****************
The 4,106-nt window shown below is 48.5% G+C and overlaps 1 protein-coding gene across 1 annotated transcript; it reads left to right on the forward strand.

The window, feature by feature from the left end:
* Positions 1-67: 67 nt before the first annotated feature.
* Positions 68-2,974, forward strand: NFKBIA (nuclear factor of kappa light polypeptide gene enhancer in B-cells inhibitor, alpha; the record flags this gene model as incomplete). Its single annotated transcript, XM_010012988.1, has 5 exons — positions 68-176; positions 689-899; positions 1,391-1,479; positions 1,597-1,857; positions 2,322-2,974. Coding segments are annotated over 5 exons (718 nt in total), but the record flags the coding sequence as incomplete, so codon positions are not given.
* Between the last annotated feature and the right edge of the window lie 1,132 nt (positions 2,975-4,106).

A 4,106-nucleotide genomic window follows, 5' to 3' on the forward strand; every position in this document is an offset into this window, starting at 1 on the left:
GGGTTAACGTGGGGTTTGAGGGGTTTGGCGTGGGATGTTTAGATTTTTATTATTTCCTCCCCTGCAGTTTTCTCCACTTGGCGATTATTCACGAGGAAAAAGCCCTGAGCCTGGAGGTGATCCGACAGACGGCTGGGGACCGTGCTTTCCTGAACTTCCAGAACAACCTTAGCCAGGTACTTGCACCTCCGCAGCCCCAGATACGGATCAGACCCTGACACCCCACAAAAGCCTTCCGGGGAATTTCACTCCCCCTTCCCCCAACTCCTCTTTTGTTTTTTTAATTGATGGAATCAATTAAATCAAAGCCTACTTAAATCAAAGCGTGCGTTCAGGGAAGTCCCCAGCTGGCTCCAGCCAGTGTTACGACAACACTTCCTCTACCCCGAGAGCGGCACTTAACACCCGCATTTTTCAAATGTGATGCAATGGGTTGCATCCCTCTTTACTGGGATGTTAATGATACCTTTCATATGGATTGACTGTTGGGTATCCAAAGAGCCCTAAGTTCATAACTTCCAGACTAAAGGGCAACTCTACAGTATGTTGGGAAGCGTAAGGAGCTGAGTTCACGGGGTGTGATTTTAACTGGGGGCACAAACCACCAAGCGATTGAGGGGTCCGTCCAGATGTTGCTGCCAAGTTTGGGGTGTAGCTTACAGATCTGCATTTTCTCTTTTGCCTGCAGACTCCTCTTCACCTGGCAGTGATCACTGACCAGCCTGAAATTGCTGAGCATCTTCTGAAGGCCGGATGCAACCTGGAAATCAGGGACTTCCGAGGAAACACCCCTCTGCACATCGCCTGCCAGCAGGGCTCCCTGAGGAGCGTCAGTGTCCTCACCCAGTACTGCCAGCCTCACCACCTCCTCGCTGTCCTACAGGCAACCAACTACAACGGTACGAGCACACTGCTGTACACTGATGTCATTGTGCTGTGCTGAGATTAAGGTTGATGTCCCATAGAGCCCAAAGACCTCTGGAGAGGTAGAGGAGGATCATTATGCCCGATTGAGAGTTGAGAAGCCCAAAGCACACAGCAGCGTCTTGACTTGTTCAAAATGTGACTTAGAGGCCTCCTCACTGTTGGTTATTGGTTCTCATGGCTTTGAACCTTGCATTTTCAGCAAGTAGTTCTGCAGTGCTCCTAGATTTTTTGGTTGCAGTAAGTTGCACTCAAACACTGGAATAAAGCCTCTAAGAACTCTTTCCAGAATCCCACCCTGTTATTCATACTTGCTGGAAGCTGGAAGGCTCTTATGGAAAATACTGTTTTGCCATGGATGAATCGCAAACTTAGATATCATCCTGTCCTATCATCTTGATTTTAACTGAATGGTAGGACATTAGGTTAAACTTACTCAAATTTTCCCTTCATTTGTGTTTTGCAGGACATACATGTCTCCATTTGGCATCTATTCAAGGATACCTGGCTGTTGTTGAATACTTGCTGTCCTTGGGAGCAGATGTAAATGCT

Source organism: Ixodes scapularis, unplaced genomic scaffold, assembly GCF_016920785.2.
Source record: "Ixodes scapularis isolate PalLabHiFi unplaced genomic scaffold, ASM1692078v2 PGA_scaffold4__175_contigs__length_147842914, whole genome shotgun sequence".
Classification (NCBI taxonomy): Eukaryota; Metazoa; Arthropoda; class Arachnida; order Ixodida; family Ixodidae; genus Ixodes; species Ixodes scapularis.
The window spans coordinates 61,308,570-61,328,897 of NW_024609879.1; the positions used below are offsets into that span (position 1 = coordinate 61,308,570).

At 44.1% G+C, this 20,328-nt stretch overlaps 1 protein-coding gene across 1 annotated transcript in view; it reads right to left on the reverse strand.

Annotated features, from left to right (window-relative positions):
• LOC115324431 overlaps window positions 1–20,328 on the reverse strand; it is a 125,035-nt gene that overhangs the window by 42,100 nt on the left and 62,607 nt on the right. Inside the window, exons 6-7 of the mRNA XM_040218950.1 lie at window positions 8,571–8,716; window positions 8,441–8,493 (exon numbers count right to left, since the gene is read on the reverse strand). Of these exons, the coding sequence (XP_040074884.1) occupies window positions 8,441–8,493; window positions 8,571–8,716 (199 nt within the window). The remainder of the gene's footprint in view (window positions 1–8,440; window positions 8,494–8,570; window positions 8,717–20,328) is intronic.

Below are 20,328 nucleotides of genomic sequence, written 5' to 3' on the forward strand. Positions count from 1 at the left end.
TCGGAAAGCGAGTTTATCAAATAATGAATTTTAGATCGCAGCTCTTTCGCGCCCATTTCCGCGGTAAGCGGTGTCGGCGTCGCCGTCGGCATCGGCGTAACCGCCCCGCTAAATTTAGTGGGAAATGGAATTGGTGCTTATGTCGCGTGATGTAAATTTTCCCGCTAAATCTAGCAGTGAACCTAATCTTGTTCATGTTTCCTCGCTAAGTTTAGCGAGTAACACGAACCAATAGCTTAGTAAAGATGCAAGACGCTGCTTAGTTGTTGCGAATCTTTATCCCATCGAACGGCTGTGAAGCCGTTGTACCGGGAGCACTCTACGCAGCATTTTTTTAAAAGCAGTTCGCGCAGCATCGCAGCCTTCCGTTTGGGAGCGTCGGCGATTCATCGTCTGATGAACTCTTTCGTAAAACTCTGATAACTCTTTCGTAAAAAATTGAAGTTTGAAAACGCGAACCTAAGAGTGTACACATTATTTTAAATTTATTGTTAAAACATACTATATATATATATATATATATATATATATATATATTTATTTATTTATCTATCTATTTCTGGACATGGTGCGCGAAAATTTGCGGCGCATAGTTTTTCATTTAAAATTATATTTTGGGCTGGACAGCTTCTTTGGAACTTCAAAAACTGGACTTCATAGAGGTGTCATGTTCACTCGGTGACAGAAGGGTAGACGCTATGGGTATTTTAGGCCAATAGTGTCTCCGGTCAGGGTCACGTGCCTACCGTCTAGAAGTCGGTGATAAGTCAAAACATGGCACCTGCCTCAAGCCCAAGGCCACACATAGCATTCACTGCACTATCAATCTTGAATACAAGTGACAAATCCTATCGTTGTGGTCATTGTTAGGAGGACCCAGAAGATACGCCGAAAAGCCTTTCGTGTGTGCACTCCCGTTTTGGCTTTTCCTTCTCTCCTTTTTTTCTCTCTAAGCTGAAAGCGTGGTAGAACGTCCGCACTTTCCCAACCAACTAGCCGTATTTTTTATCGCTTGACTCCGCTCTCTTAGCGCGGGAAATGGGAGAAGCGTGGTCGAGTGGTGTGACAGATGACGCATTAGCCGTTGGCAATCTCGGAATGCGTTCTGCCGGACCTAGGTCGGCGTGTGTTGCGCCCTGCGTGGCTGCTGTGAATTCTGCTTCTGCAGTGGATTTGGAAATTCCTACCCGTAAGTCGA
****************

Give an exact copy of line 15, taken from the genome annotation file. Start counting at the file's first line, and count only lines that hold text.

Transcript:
Below are 20,328 nucleotides of genomic sequence, written 5' to 3' on the forward strand. Positions count from 1 at the left end.